A Quick Guide to Bookbinding Materials
Bookbinding materials and techniques sometimes feel as if they have a language all of there own, so here is a basic guide to some of the most common materials used. It is by no means exhaustive, so if you have any questions about bookbinding terminology you may come across, do get in touch.
Book cloth is a specially prepared cloth which is used to cover books. They became popular in the 19th century because they made books easier and cheaper to produce. Cloths are usually coated, impregnated or backed with something to make them stronger than regular fabric. Buckram is a term used for a cloth which has been plastic coated making it very durable, easy to clean and strong. Some book cloths are coated with a plastic material which is embossed with a grain to resemble leather, but are a poor imitation of the real thing. Book cloths are manufactured in a wide variety of natural and man-made materials and are available dyed in a huge range of colours and finishes. They are normally supplied from rolls and sold by the metre.
Books have been bound in leather for hundreds of years and it is still seen as a mark of quality. Mostly, the leather used for book binding is either Goat or Calf. Leather can be supplied in a natural light beige colour or in a wide range of dyed and embossed finishes. The way leather is tanned and finished for bookbinding is different than for other uses such as clothing or upholstery. The finish has to be top quality, it has to be able to take gold tooling and other decorative elements, it needs to be thin (usually under 1mm thick) and have minimal stretch when being worked. A bookbinder would expect to pay in the region of £60 to £100 for good goatskin which may only be sufficient to cover one large book. Leather is sold by specialist suppliers and it is usually priced per square foot.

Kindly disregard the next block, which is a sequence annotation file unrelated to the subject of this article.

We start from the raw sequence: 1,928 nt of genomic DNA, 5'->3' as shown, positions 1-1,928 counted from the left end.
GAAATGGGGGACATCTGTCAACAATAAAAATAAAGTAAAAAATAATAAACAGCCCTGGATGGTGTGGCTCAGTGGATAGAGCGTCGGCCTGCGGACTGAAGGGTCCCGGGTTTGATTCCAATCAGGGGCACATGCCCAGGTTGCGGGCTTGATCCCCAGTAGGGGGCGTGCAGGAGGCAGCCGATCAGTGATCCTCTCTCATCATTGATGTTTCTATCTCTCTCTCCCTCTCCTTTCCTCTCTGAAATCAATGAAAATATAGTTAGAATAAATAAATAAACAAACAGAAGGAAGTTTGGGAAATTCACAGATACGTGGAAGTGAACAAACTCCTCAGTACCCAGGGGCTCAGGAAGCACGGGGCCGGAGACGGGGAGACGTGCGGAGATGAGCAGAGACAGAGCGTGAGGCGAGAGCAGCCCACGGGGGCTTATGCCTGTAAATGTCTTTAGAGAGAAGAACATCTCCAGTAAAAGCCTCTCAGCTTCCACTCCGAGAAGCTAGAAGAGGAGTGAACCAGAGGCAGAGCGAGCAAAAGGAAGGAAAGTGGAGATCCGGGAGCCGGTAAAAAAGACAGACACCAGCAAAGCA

The covers of books often have decorative paper both on the outside and/or the inside. There is a long tradition of using hand-marbled paper for this purpose, perhaps alongside a leather spine and leather corners. Marbled papers are still produced by hand today by a small number of specialist artisans. There are of course many types of hand made and printed papers available which can also be used to cover books. One example of a particularly attractive decorative paper is a Japanese paper, screen-printed by hand, known as Chiyogami which is available in a wide range of beautiful designs. Importantly, all paper used in bookbinding has to be used with the grain direction running from head to tail. This avoids warping the boards or 'cockling' of the paper causing unsightly wrinkles.